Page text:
A new treatment for myopia, available privately to patients in Britain, is unlicensed in the US.
Between 8 million and 10 million people suffer short-sightedness, or myopia, in the UK, a condition detested by many of them. Theidea that they can quickly and simply "cure" the problem is attractive.

In the past five years, advertisements have appeared on radio and in the press suggesting that a simple solution is at hand - laser treatment called photorefractive keratectomy (PRK).

While its success is acknowledged for those with mild myopia, questions are being raised about a minority of patients who suffer "side-effects". This week in the British Medical Journal, David Gartry, fellow in corneal surgery at Moorfields Eye Hospital, London, says that complications "must be taken into account".

He says that 15 per cent of patients who have undergone PRK lose some visual acuity, and "a further 10 per cent experience halos around lights at night, which may make night driving difficult".

William Jory, consultant ophthalmologist at the London Centre for Refractive Surgery, a private clinic, is concerned at the lack of collated data on the estimated 15,000 PRK operations conducted in Britain.

The procedures to treat myopia are designed to alter the shape of the cornea. In PRK, the laser removes a small circle of tissue at the centre of the cornea (ablation) to flatten it. PRK has joined micro-surgery - a safer US development of the old Russian operation, in which microscopic incisions are made in the peripheral cornea, which also flattens the centre.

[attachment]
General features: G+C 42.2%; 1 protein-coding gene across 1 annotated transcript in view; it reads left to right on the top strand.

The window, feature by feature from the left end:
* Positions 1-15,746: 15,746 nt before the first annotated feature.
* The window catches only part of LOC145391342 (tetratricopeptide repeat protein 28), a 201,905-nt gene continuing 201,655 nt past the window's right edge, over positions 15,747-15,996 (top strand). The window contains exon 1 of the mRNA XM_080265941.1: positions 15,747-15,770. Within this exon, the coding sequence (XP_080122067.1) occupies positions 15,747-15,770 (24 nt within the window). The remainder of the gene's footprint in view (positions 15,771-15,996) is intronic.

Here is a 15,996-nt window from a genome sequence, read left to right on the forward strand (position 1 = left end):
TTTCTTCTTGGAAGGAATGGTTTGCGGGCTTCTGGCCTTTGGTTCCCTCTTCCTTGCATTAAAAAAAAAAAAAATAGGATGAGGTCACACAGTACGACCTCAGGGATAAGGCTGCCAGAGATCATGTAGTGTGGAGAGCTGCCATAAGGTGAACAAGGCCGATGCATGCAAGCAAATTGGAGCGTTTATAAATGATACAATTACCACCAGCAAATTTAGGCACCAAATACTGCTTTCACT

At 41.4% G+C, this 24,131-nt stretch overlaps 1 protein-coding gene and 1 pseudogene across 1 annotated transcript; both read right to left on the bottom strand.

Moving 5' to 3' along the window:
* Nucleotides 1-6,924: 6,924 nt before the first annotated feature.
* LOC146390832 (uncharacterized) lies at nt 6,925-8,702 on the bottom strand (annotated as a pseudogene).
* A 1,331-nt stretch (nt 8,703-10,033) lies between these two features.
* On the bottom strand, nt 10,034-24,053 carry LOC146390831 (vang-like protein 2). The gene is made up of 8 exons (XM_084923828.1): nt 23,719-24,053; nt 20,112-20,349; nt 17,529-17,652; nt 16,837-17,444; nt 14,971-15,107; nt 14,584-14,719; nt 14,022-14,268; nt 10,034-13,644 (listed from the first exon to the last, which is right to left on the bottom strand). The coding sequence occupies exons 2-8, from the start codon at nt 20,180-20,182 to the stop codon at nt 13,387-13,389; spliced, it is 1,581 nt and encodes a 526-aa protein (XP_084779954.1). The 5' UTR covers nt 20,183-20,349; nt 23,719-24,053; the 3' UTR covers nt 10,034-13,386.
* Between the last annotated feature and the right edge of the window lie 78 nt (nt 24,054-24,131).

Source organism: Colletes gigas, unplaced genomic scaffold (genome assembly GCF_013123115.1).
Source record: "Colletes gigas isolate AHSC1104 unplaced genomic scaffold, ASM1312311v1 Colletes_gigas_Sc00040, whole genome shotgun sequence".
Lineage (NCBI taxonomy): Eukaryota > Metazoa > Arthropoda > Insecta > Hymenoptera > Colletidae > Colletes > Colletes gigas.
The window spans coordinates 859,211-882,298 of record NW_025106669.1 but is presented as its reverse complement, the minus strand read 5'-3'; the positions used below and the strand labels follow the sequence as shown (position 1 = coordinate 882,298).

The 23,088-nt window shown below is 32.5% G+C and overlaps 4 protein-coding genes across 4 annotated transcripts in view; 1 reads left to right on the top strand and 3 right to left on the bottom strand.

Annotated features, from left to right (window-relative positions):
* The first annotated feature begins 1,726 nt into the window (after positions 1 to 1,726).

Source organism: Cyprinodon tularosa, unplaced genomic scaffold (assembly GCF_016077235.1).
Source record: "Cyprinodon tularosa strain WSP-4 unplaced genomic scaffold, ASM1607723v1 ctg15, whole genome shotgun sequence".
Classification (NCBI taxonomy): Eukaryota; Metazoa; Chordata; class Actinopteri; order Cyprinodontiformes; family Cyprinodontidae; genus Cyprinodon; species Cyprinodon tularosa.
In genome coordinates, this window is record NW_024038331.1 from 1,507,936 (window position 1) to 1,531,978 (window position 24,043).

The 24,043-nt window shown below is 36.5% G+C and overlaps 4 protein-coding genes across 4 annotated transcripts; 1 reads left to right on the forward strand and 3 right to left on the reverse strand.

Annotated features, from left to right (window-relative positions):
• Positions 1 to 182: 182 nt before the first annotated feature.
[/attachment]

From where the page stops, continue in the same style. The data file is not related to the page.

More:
Even three years ago, it was known that PRK was not an entirely successful procedure. In 1992, Joseph Colin, of Brest in France, reported the results of the French Corneal Graft Survey to the 1992 Congress of the Ophthalmological Society of Europe in Brussels. This showed that of nine patients who had required corneal grafts following PRK, seven were because of corneal scarring and two because of the "decentration of ablation" (the ablation zone is the width of the cornea treated by the laser).

Such is the popularity of PRK in this country, however, that patients can check in to a private clinic and, following counselling, pay anything up to £1,400 per eye in order, hopefully, to walk away with their eyesight restored to normal.

This scenario contrasts with that in the US, where the Food and Drug Administration (FDA) maintains a constant watch and collates the results of experimental treatments. Before the microsurgical procedure for treating myopia was sanctioned in the US, for example, the National Eye Institute conducted a safety programme at nine university hospitals.

The FDA has yet to license PRK and is still conducting safety trials. In Britain, there is no comparable official body to judge new techniques. Private clinics are checked once a year by the local health authority and asked to demonstrate that lasers used for PRK are safe.

PRK is not available on the NHS, so it is extremely difficult to compare results of some 40 private clinics and three research centres.

Mr Jory practises both microsurgery and PRK in the correction of myopia. "I use both methods, for the simple reason that I would not be in a position to make a valid comparison between the two if I were to limit myself to one or the other. With PRK, we need to do ongoing research into the effects on the cornea from this treatment, and the Government should ensure that all laser surgeries operate to a strict professional code of conduct.